Cedric Richmond asked the attorney general about it this week.

REP. CEDRIC RICHMOND (D-LA): Do you believe that this 2020 presidential election will be rigged?

WILLIAM BARR, U.S. ATTORNEY GENERAL: I have no reason to think it will be.

BROWN: Democratic presidential candidate Joe Biden warned about the possibility back in April, saying: "Mark my words. I think he is going to try to kick back the election somehow, come up with some rationale why it can't be held, trying to let the word out that he's going to do all he can to make it very hard for people to vote. That's the only way he thinks he can possibly win."


The Trump campaign immediately released a rebuttal to Biden back then, saying: "Those are the incoherent conspiracy theory ramblings of a lost candidate who is out of touch with reality. President Trump has been clear that the election will happen on November 3."


BROWN: And during his eulogy for civil rights icon John Lewis, former President Barack Obama appeared to take direct aim at President Trump over voting rights.

Here's what he said.


BARACK OBAMA, FORMER PRESIDENT OF THE UNITED STATES: As we sit here, There are those in power who are doing their darndest to discourage people from voting, by closing polling locations, and targeting minorities and students with restrictive I.D. laws, and attacking our voting rights with surgical precision, even undermining the Postal Service in the run-up to an election that's going to be dependent on mail-in ballots.


BROWN: And, Jake, so far, President Trump has not responded to their.

Of course, he is holding in a press briefing shortly, so we will have to see if he responds to what former President Barack Obama said during that eulogy. We should note that we have reached out to the White House for comment as well, and have not heard back -- Jake.

TAPPER: All right, Pamela Brown at the White House, thank you so much.

Joining me now to discuss is Democratic Senator Chris Van Hollen of Maryland.

Senator Van Hollen, first of all, let me just ask you. I have already seen some conservatives on social media saying that it was inappropriate of President Obama to be talking politics in such a stark way while eulogizing John Lewis. What's your response to that?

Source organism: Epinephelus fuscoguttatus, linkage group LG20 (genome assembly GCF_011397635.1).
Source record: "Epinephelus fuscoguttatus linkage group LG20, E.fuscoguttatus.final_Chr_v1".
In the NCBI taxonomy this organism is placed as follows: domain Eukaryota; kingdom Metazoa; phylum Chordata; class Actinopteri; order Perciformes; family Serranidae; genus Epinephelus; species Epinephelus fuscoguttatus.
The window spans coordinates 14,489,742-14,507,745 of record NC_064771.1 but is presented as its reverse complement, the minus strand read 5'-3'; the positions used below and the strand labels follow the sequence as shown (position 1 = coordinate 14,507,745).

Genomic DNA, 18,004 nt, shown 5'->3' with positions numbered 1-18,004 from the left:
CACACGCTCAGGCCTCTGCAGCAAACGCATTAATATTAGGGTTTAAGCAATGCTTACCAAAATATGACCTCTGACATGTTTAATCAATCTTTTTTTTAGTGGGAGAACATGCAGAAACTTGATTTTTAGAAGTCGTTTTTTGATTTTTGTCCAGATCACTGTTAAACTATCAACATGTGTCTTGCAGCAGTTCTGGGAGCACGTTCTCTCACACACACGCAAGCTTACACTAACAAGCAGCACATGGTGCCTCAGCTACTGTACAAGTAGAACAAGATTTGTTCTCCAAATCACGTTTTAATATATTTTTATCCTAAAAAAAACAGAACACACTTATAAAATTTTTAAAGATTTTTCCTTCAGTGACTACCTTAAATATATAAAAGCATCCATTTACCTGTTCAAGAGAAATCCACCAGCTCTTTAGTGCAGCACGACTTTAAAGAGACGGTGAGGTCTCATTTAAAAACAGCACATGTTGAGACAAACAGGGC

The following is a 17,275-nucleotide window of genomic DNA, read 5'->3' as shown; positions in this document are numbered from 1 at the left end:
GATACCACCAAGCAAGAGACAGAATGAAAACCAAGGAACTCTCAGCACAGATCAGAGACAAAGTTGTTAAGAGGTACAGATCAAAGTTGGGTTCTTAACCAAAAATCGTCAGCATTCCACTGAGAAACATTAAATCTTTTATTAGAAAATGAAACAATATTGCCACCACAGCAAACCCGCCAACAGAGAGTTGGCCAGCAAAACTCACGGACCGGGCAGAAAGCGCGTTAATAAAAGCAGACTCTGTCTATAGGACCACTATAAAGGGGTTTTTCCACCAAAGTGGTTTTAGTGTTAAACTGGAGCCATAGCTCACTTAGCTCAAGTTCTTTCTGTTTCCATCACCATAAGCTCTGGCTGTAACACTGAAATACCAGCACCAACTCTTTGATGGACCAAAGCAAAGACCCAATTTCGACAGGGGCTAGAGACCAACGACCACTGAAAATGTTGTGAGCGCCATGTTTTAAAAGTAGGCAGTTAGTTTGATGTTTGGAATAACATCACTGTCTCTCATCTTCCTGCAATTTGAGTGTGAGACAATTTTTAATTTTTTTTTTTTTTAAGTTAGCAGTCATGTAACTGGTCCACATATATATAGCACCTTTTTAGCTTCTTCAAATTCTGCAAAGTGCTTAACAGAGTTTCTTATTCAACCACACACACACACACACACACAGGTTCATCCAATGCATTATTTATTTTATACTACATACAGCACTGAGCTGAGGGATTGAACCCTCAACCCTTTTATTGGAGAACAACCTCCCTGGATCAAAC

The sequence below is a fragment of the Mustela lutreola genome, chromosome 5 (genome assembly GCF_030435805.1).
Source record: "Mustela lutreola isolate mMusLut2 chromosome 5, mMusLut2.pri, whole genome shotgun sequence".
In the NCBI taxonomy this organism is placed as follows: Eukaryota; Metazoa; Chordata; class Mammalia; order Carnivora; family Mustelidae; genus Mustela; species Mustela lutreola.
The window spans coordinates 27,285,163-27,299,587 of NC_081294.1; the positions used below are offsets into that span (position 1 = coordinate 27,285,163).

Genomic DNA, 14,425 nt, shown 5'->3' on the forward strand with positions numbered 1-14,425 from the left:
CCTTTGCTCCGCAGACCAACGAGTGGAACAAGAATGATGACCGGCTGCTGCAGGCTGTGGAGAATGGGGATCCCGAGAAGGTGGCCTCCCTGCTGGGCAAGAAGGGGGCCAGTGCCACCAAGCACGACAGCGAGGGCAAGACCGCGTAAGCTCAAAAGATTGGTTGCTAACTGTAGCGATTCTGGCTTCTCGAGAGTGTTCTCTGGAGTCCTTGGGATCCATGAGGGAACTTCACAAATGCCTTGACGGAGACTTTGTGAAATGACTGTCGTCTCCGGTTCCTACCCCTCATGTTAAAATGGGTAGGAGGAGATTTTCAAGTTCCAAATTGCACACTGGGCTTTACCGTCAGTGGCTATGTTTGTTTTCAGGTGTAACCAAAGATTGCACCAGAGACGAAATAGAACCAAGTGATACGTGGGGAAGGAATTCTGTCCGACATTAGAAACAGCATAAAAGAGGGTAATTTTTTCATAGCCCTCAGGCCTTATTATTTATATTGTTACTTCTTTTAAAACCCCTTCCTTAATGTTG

SEN. CHRIS VAN HOLLEN (D-MD): Well, that's a lot of nonsense.

John Lewis would have very much appreciated President Obama's eulogy today, because so much of what he was about was ensuring equal justice and equal rights. And you can't have that if you don't have access to the ballot box.

And, of course, John Lewis' first encounter was at the Edmund Pettus Bridge, where he encountered state police, who beat him bloody. And he was organizing a march for the right to vote back in 1965.

So, I think that John Lewis would very much see the dots that connected what happened to him in 1965 with what's happening today and President Trump's efforts to suppress the vote.

TAPPER: Speaking of President Trump, how seriously do you take his comment, his tweet about trying to delay the election?

I know he doesn't have the power to do so. Congress does. But how seriously do you take it?

VAN HOLLEN: Well, Jake, it's an indication of the president thinking once again that somehow he hovers above the Constitution, that he has the power to change the Constitution, or maybe just has never read the Constitution of the United States, because it does not allow him to change the date.

The date is not going to change. It's going to proceed as scheduled.

I see this as a sign of weakness from the president. He knows that the public overwhelmingly disapproves of his terrible handling of the coronavirus crisis. We have been much harder-hit in terms of the health impact, with over 150,000 Americans dead.

The economy is really taking a big hit, much more than it would have to if we had had a plan to deal with the coronavirus. Today's news was annual GDP declining at an annual rate of 30 percent.

So, the president has made a mess of dealing with the coronavirus. And I think he's seen the polls and trying to find a way out. But he's not going to find one.

TAPPER: Well, let me ask you, because the president has -- in that interview with Chris Wallace a few Sundays ago, the president did not say that he would definitely accept the results of the election, which I think surprised a lot of people.

Attorney General Barr was asked this week before the House Judiciary Committee if he would leave office if President Trump lost in November, and he said -- quote -- "if the results were clear."

How concerned are you about a peaceful transfer of power, if -- and that's a big if -- if President Trump does not win in November?

VAN HOLLEN: Well, Jake, those kinds of comments obviously are very worrying.

I think it's a moment where all Republican senators and members of the House need to speak up. We have heard a few voices, but everyone needs to say loudly and clearly not only the election -- that the election will be held as scheduled, but that they will accept the results of the election.

The president needs to know that there's no way out. There's no way to contest the results of an election in November.